Last week we held a two-day, in-company Partnering Retreat at a fishing lodge in Florida for one of my clients. We fished from 5 to 8 a.m., came in for breakfast, worked all day, ate dinner and then fished as late as anyone desired.

All of it was great, but the real benefits came from the partnering. The contractor not only spent time fishing, but he also spent time with his staff — the traveling superintendents, 13 jobsite foremen and five service techs, all who came to participate in the sessions.

Friday’s session involved everyone in a company group meeting covering, “Things We Could Do Better.” We asked for written suggestions before we began, sorted them out in specific categories and made up our agenda.

By soliciting written topics before the program started we were able to cull the topics that would normally harpoon a constructive session. We did not discard any of those topics but shelved them for Saturday’s smaller group, roundtable discussions.

We had the accounting department at one table, the estimating and project managers at a second table, the service department at another and all of the jobsite supervisors as our largest group. Once again, each team leader asked for discussion topics and feasible options for improvements to formalize a written agenda.

As we had predicted, each of those Saturday morning sessions produced suggestions, options and questions that required cooperation with the other departments. On Saturday afternoon, we repeated the full company meeting to review the agreed upon recommendations along with creating a realistic time table for initiating them into practice. Three-fourths of those recommendations were unquestionable “NOW” ideas that would be in place by the end of the first week. The rest would be in place by the end of one month, with the exception of a few long-term improvements.

Our retreat ended with the Saturday evening meal, where the contractor sincerely thanked all of his staff for their involvement. After dinner we kept the estimator, accountant, service manager and two project managers to review everything we had covered. They were all pleased with the feedback from their own employees, but amazed at the recommendations and cooperative commitments from the other departments.

We also had each of these managers estimate a realistic cost in both time and money to initiate and administrate the changes in their departments and what they predicted in savings. These cost vs. results estimates put the icing on the cake! What really shocked and amazed them was how simple and basic these ideas were and why they struggled for so long trying to work without them.

Getting Results: We don’t have enough space in this article to cover all of the situations that were discussed, but we can look at some of the suggestions for the overall company session. I’m not really sure that most of these suggestions involved my recommendations simply because I was present. The primary concern, however, on most of their issues was, “Why don’t we do what we already know we should be doing?”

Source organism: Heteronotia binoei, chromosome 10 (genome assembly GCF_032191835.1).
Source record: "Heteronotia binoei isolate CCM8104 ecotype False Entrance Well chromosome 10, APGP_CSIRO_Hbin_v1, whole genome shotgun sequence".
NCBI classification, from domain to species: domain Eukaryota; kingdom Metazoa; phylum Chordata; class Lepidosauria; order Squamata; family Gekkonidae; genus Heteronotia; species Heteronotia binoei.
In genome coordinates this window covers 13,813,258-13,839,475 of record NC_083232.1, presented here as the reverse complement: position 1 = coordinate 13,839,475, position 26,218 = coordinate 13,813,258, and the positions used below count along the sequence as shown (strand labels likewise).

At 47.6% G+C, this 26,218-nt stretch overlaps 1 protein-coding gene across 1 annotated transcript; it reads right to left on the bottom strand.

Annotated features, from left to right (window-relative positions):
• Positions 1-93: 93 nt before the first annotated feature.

In fact, five foremen and one traveling superintendent had attended one of my jobsite supervision seminars about four years ago. Two-and-a-half years ago they brought me into their shop for some consulting and a jobsite foreman program tailored to their operation. They also sent a copy of this magazine to each of their managers at home so their employees were quite aware of my personal philosophies. One of the written comments that was submitted stated, “Paul uses the word ‘Pro’ to favorably brand those proud contractors, supervisors and craftsmen who look and act as true professionals. Unfortunately, our company could be branded with that same word, except we would be abbreviating ‘procrastinators.’” That comment was not signed and the service manager who wrote it was amazed that the contractor put it on top of the agenda.

His opening remark for Friday morning’s session was, “We do not do all of these things that we know we should be doing simply because we are too busy. Even though this sounds like a comfortable excuse, the sad fact is that we are too busy simply because we do not do what we know we should be doing! That is the primary purpose for this meeting and I’m asking all of you to help me change it.” He then distributed written copies of the agenda for the entire Friday meeting so that every employee would have time to think about each item before it was openly discussed. Topics like getting First Aid training, updating MSDS sheets and improving jobsites were on the list.

We culled and shelved the comments that were specifically related to one department for Saturday’s agenda. We also shelved questions about more wages and better benefits for those roundtable discussions. One big issue was the privilege and cost of service techs and jobsite foremen taking home a company vehicle. All of these items were amicably resolved with practical solutions.

As this contractor and I reviewed the results of this partnering session, we both felt extremely satisfied with the attitudes and involvement of his employees. None of them were aware of his underlying purpose for scheduling that meeting. He had already lost three of his good employees and knew the others were getting offers to change jobs. We never mentioned any of this during the sessions, but stressed the importance of creating the “best job in town.” This would keep his employees happy to be on board. We also initiated a recruiting and retention bonus to “jump-start” his ambassadors to recruit their friends and acquaintances. The retention bonus gives the sponsoring employee a vested interest in keeping the new employee on a fast track, exciting career, which is what they really want to accomplish.

I know you are very aware of our critical craft shortage. You should also be aware that other contractors are talking to your employees. You may want to try that yourself while they still work for you.